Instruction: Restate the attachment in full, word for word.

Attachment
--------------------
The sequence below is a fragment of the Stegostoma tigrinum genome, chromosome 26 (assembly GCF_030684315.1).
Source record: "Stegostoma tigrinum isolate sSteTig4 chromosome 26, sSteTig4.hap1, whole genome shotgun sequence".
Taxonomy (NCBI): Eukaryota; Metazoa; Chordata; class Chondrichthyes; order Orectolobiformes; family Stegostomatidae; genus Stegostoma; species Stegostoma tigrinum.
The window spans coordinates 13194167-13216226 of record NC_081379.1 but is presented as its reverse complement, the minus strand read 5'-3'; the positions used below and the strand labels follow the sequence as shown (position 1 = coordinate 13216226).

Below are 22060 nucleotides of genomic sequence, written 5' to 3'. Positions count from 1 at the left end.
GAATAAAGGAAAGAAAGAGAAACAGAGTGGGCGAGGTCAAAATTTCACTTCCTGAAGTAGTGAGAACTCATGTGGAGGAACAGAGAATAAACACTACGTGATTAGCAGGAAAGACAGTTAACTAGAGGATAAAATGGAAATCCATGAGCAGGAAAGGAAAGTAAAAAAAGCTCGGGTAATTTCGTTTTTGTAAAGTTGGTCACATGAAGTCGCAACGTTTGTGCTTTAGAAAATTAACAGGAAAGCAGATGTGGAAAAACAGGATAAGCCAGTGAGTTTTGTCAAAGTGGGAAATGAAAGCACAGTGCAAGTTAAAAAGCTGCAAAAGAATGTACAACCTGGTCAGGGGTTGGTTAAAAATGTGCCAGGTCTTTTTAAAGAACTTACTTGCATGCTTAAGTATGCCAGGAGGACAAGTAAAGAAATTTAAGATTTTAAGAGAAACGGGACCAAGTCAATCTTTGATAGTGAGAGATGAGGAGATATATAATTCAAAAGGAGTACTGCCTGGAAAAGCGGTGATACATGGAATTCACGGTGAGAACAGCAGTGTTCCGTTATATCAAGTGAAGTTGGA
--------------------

The sequence below is a fragment of the Stegostoma tigrinum genome, chromosome 26 (assembly GCF_030684315.1).
Source record: "Stegostoma tigrinum isolate sSteTig4 chromosome 26, sSteTig4.hap1, whole genome shotgun sequence".
Taxonomy (NCBI): Eukaryota; Metazoa; Chordata; class Chondrichthyes; order Orectolobiformes; family Stegostomatidae; genus Stegostoma; species Stegostoma tigrinum.
The window spans coordinates 13194167-13216226 of record NC_081379.1 but is presented as its reverse complement, the minus strand read 5'-3'; the positions used below and the strand labels follow the sequence as shown (position 1 = coordinate 13216226).

Below are 22060 nucleotides of genomic sequence, written 5' to 3'. Positions count from 1 at the left end.
GAATAAAGGAAAGAAAGAGAAACAGAGTGGGCGAGGTCAAAATTTCACTTCCTGAAGTAGTGAGAACTCATGTGGAGGAACAGAGAATAAACACTACGTGATTAGCAGGAAAGACAGTTAACTAGAGGATAAAATGGAAATCCATGAGCAGGAAAGGAAAGTAAAAAAAGCTCGGGTAATTTCGTTTTTGTAAAGTTGGTCACATGAAGTCGCAACGTTTGTGCTTTAGAAAATTAACAGGAAAGCAGATGTGGAAAAACAGGATAAGCCAGTGAGTTTTGTCAAAGTGGGAAATGAAAGCACAGTGCAAGTTAAAAAGCTGCAAAAGAATGTACAACCTGGTCAGGGGTTGGTTAAAAATGTGCCAGGTCTTTTTAAAGAACTTACTTGCATGCTTAAGTATGCCAGGAGGACAAGTAAAGAAATTTAAGATTTTAAGAGAAACGGGACCAAGTCAATCTTTGATAGTGAGAGATGAGGAGATATATAATTCAAAAGGAGTACTGCCTGGAAAAGCGGTGATACATGGAATTCACGGTGAGAACAGCAGTGTTCCGTTATATCAAGTGAAGTTGGA